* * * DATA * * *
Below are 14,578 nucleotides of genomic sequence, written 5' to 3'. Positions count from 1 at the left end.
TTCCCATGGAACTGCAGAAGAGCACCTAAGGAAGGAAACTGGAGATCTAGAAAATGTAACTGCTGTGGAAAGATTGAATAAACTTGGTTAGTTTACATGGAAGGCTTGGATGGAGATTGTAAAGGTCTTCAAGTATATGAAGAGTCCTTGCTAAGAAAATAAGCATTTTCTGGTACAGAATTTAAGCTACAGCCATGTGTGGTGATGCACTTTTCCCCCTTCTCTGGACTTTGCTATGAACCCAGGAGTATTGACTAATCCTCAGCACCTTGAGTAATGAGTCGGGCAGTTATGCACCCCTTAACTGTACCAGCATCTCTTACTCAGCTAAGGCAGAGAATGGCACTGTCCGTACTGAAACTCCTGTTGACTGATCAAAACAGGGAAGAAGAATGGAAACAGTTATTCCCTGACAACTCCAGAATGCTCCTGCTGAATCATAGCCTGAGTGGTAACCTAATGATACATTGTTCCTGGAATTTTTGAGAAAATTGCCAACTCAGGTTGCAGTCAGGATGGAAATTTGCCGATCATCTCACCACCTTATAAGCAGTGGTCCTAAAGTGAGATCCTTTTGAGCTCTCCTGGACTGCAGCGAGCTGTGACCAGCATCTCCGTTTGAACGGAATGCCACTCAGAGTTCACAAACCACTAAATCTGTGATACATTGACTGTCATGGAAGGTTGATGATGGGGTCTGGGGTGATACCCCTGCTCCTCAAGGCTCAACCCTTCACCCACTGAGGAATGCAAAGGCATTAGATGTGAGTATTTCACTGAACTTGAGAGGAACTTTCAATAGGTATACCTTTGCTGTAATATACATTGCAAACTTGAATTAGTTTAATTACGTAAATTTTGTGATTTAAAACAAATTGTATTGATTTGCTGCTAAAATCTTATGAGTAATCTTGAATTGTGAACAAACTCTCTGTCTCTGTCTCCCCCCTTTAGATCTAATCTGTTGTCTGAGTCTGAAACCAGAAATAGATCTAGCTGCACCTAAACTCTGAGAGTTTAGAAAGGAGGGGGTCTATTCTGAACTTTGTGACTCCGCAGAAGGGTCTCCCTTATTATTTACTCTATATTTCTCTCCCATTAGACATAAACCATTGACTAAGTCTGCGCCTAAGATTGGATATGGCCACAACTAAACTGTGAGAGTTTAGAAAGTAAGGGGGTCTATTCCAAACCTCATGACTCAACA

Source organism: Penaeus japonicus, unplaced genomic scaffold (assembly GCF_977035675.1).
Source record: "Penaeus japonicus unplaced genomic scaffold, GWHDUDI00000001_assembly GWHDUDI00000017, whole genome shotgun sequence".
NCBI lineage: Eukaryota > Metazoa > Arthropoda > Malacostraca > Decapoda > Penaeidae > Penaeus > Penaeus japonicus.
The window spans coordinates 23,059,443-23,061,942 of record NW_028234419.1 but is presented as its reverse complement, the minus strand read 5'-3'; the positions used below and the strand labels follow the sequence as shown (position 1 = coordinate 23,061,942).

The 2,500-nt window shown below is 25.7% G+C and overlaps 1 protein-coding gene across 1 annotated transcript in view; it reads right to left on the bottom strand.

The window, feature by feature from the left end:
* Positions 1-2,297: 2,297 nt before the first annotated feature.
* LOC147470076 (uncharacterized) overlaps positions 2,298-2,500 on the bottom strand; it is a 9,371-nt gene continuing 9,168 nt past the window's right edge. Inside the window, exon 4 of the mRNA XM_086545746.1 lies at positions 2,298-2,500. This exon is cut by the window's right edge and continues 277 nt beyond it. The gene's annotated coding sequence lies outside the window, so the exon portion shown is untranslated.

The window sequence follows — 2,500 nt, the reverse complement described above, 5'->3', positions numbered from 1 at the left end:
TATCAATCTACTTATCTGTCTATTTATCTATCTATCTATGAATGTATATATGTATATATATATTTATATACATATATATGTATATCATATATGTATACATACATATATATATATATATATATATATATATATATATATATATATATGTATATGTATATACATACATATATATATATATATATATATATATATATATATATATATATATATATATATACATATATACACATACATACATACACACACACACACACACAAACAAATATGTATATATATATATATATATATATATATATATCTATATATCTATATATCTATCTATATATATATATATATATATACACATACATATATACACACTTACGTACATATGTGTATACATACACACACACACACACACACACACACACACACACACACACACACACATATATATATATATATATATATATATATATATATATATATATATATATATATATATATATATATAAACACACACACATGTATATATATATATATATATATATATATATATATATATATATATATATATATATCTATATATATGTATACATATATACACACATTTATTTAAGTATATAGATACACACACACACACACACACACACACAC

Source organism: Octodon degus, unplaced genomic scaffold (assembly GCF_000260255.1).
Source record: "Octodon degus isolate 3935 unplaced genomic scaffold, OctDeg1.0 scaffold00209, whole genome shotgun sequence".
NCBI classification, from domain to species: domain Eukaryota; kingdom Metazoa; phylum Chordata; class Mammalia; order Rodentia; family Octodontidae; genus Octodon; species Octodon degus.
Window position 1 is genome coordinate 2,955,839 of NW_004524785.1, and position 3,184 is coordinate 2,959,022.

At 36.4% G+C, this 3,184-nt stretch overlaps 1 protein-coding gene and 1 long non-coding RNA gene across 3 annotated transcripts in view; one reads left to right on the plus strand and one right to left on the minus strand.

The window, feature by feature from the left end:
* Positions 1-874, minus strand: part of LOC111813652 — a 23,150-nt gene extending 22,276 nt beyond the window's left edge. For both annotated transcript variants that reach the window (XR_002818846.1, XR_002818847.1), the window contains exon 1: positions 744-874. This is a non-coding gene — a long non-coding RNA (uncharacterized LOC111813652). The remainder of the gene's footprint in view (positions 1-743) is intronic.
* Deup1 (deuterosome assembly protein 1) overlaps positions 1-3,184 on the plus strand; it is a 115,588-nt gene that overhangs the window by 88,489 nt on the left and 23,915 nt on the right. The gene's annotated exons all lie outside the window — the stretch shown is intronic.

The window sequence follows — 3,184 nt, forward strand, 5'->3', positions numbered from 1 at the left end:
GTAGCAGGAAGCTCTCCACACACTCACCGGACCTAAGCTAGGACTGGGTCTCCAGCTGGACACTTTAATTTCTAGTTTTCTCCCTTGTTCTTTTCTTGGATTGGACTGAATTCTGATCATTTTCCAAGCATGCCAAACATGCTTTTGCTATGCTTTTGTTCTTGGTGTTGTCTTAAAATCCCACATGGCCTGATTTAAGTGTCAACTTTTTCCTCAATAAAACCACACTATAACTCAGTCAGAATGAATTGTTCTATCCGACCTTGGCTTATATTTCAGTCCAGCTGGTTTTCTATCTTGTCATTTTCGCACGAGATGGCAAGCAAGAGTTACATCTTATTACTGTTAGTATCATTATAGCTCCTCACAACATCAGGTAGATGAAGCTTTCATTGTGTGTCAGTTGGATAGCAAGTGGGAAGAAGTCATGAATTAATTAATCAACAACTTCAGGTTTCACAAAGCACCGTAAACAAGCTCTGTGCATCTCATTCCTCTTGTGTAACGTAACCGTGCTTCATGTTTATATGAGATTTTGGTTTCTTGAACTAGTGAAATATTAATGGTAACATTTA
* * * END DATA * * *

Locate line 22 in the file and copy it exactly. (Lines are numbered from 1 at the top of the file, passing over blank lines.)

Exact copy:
GTAGCAGGAAGCTCTCCACACACTCACCGGACCTAAGCTAGGACTGGGTCTCCAGCTGGACACTTTAATTTCTAGTTTTCTCCCTTGTTCTTTTCTTGGATTGGACTGAATTCTGATCATTTTCCAAGCATGCCAAACATGCTTTTGCTATGCTTTTGTTCTTGGTGTTGTCTTAAAATCCCACATGGCCTGATTTAAGTGTCAACTTTTTCCTCAATAAAACCACACTATAACTCAGTCAGAATGAATTGTTCTATCCGACCTTGGCTTATATTTCAGTCCAGCTGGTTTTCTATCTTGTCATTTTCGCACGAGATGGCAAGCAAGAGTTACATCTTATTACTGTTAGTATCATTATAGCTCCTCACAACATCAGGTAGATGAAGCTTTCATTGTGTGTCAGTTGGATAGCAAGTGGGAAGAAGTCATGAATTAATTAATCAACAACTTCAGGTTTCACAAAGCACCGTAAACAAGCTCTGTGCATCTCATTCCTCTTGTGTAACGTAACCGTGCTTCATGTTTATATGAGATTTTGGTTTCTTGAACTAGTGAAATATTAATGGTAACATTTA